I was listening to NPR in the car while driving the kids to school (part of my contribution to their culture, don’t say I am not a good parent) and there was a discussion about Charter Schools versus Public Schools.
I just happen to hear an interview with Andrew Rotherham, an educational analyst, talking about why Charter Schools were superior to Public Schools in their delivery. He said something that was very, very interesting — and it got me thinking. He said, and I am quoting him,
The best schools — whether they’re charter schools, public schools or private schools — are intentional about everything they do, says educational analyst Andrew Rotherham.
“They are intentional about who is in the building, who is teaching, how they use data, what’s happening for students, the support for students, the curriculum, how progress is assessed,” he says. “Everything is intentional and nothing is left to chance.”
I was awestruck for second.
That was a pretty darn good point. It was not that the schools were different: they both did the same (educated children), and using the same core processes, materials, and guidelines. What set Charter Schools apart was their approach to the student. They didn’t just assumed the student will be there no matter what (Charter Schools recruit students to register, they don’t just “get them” by zoning like public schools do); they knew they had to deliver above their “competition” to get the students to come.
Being intentional, making sure that everything that was there had to be there to deliver a superb experience, was part of their relationship strategy.
I want to close with another quote (you can read the short article here for context)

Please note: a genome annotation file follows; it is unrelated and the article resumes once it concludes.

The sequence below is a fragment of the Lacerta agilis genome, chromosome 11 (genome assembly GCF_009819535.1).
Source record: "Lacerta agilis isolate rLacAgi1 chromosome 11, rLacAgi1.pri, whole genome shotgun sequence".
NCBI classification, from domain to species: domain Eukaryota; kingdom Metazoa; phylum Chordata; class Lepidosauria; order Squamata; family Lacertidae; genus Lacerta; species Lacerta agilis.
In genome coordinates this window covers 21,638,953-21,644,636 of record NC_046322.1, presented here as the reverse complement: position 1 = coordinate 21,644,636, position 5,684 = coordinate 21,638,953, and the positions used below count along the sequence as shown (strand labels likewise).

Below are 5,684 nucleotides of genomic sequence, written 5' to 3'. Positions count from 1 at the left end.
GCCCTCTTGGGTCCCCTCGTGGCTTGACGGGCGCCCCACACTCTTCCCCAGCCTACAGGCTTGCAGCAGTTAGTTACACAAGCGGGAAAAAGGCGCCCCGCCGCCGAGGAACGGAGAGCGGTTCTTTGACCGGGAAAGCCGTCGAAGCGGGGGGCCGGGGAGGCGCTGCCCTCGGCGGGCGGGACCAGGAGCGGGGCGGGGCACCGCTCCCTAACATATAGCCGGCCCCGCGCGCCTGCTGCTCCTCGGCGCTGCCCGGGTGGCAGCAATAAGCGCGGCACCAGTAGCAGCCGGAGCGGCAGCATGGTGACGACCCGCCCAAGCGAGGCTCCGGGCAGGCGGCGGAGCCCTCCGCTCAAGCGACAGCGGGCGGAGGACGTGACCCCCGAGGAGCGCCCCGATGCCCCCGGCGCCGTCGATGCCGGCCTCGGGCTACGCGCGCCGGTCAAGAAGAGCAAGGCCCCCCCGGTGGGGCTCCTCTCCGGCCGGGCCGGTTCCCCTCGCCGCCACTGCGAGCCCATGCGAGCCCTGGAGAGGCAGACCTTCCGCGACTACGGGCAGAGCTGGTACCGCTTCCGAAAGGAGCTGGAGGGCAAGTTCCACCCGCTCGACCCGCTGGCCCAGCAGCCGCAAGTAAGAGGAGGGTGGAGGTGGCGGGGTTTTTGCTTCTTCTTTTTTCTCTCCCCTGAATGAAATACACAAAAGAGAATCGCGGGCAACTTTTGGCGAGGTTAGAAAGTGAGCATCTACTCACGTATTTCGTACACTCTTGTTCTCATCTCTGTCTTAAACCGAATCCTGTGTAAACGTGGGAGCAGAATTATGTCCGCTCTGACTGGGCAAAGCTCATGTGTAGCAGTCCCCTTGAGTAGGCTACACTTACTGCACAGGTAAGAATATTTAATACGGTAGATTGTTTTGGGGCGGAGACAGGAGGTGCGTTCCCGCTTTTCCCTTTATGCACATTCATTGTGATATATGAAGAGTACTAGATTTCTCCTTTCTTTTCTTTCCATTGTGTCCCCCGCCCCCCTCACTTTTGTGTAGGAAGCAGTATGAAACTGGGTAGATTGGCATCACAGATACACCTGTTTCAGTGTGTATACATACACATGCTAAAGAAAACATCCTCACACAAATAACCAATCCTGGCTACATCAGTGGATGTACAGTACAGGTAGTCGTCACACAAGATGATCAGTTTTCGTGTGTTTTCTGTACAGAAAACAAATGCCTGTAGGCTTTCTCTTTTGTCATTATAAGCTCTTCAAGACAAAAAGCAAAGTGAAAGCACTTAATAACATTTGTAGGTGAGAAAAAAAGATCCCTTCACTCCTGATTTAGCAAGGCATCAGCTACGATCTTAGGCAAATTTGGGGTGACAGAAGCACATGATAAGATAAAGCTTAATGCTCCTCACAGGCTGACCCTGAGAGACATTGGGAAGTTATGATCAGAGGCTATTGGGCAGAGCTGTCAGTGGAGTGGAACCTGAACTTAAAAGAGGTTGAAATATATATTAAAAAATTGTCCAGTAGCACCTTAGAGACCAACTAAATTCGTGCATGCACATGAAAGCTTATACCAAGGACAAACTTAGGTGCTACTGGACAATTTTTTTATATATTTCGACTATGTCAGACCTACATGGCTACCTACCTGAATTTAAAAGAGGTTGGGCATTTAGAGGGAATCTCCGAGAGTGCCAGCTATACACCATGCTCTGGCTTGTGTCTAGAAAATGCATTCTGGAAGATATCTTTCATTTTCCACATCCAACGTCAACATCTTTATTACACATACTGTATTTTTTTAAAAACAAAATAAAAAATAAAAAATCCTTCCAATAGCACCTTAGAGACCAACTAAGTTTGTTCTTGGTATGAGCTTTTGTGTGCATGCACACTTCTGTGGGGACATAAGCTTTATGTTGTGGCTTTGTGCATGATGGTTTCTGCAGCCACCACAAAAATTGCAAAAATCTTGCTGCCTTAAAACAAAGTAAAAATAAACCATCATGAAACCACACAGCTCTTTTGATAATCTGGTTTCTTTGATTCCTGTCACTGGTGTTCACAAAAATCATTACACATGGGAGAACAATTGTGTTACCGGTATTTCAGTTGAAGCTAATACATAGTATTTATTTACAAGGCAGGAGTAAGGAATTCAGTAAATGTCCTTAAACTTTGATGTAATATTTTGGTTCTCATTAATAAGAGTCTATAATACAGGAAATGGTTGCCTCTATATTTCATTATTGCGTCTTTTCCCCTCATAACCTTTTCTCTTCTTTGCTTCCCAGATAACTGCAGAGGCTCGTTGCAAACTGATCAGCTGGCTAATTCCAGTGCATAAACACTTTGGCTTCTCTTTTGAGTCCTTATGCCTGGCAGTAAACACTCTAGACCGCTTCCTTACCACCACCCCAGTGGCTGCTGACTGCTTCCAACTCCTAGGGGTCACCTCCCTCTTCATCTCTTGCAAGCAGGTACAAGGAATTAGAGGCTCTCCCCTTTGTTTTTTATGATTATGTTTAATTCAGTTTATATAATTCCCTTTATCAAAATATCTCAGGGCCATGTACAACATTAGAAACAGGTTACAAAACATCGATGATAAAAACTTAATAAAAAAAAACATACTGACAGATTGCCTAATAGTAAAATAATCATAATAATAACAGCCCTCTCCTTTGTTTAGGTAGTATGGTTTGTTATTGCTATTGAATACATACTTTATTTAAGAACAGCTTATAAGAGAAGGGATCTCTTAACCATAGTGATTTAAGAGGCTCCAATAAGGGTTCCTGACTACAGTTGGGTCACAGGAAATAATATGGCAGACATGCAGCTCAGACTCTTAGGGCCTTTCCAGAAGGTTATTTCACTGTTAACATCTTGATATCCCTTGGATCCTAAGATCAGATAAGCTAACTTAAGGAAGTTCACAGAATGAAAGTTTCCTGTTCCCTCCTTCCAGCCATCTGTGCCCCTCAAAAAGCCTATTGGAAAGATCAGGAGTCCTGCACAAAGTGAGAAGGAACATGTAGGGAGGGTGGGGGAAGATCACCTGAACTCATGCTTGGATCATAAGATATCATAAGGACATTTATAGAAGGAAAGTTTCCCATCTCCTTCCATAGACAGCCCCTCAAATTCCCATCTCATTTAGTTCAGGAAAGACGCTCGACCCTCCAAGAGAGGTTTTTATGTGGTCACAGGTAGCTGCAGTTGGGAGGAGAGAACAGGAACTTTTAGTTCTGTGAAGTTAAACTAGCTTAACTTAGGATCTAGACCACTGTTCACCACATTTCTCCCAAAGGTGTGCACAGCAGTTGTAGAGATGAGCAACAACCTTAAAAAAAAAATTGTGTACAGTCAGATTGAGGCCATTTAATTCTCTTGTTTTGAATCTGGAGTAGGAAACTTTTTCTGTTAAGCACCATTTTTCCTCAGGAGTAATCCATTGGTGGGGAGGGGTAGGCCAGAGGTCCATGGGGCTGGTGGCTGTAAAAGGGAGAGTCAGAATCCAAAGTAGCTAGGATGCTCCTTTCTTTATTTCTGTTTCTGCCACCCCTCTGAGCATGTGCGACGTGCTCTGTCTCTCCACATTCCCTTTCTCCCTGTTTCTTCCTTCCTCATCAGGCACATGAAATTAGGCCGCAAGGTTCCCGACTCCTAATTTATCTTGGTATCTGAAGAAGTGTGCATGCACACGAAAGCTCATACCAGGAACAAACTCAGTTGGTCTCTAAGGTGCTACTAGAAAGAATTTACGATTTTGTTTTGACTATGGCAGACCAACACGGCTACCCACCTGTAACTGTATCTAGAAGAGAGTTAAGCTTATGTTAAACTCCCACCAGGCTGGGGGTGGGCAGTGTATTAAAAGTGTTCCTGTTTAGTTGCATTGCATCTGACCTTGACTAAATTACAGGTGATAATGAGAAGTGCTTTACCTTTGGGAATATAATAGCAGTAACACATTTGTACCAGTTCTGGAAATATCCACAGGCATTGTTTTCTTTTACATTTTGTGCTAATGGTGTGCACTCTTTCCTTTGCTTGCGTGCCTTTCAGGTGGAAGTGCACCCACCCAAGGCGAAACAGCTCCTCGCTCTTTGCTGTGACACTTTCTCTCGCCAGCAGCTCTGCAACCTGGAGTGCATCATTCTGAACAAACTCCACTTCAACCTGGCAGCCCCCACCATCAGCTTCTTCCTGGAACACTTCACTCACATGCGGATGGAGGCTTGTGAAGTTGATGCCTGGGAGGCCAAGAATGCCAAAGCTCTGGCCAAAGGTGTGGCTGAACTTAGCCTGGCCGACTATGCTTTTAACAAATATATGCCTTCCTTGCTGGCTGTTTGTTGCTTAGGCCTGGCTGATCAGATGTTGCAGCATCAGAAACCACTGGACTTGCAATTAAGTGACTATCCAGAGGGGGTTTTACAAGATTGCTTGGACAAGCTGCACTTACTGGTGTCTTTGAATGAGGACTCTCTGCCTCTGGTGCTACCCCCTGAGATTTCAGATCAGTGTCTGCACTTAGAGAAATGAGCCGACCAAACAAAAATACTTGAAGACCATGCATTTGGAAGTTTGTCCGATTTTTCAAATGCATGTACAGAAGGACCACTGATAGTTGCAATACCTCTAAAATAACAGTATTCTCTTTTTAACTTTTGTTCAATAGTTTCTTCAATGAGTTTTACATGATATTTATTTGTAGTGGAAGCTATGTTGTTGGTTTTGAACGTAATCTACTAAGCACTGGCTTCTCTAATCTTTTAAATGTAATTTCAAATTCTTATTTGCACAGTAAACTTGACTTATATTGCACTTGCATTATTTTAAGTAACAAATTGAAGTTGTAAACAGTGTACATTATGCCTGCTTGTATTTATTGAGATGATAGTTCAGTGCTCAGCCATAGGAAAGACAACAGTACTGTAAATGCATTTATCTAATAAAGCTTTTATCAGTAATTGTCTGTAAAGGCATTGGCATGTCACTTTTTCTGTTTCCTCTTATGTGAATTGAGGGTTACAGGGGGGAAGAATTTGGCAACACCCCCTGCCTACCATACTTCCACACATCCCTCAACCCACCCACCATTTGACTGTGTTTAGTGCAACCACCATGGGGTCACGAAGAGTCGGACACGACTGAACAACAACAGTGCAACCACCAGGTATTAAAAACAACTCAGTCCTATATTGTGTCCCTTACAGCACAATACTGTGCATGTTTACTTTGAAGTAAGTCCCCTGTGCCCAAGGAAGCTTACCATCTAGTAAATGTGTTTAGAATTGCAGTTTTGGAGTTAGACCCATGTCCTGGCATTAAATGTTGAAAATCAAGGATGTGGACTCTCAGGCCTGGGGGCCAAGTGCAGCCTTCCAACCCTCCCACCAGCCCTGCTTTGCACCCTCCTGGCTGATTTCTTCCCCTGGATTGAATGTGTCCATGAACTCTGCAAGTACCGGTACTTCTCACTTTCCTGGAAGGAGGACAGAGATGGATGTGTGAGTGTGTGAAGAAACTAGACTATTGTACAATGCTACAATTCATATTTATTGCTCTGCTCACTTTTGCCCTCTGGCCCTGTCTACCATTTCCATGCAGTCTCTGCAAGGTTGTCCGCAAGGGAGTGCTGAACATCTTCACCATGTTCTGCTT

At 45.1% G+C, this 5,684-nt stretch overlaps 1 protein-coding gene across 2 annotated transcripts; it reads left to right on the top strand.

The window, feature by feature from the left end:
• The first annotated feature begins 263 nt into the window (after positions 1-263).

But I think more than anything else that I’d like to see replicated is that ethos of possibility and thinking differently about what’s possible for kids who have been failed by public schools for a very long time
Wouldn’t it be very, very interesting, to see “intentionality” applied to Customer Service?
4 Replies to ““Intentionalizing” Customer Service”
I don’t have much to add other than that I think people sometimes have a negative attitude whenever the word “data” appears. On a large scale level data can be confusing and hard to use (esp. if you’re bad at math like me) but in a smaller and very engaged community (e.g. that of a charter school) it can make a difference in your day to day operations. And it’s a point that any business should take to heart. If you don’t know why you’re doing something than you are missing out on all sorts of effects to your profits and social capital.
Well said. Having developed both service learning projects with schools and customer service touch points for automotive dealers, I have found that each discipline often begins from the wrong focus point. Rather than focus on adjusting scores, each one must place the highest value on individual expierence. Every project and/or touch point must be guided by intentional experience.
Just my observation!